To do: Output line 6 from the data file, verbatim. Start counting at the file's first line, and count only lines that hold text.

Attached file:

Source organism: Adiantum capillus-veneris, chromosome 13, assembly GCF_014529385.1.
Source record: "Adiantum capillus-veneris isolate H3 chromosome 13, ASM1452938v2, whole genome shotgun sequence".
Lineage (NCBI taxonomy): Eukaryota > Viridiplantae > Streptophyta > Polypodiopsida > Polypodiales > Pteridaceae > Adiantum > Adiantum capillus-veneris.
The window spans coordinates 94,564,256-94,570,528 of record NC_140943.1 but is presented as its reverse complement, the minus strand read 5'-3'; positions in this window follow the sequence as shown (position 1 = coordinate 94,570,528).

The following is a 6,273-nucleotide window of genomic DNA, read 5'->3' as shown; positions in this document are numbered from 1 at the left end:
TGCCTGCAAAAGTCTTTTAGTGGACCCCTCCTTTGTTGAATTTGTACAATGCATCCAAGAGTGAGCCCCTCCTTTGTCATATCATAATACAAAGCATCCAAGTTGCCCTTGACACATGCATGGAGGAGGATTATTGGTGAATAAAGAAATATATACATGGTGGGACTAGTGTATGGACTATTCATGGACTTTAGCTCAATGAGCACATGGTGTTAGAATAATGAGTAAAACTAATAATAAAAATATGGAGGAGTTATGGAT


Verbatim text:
TGCCTGCAAAAGTCTTTTAGTGGACCCCTCCTTTGTTGAATTTGTACAATGCATCCAAGAGTGAGCCCCTCCTTTGTCATATCATAATACAAAGCATCCAAGTTGCCCTTGACACATGCATGGAGGAGGATTATTGGTGAATAAAGAAATATATACATGGTGGGACTAGTGTATGGACTATTCATGGACTTTAGCTCAATGAGCACATGGTGTTAGAATAATGAGTAAAACTAATAATAAAAATATGGAGGAGTTATGGAT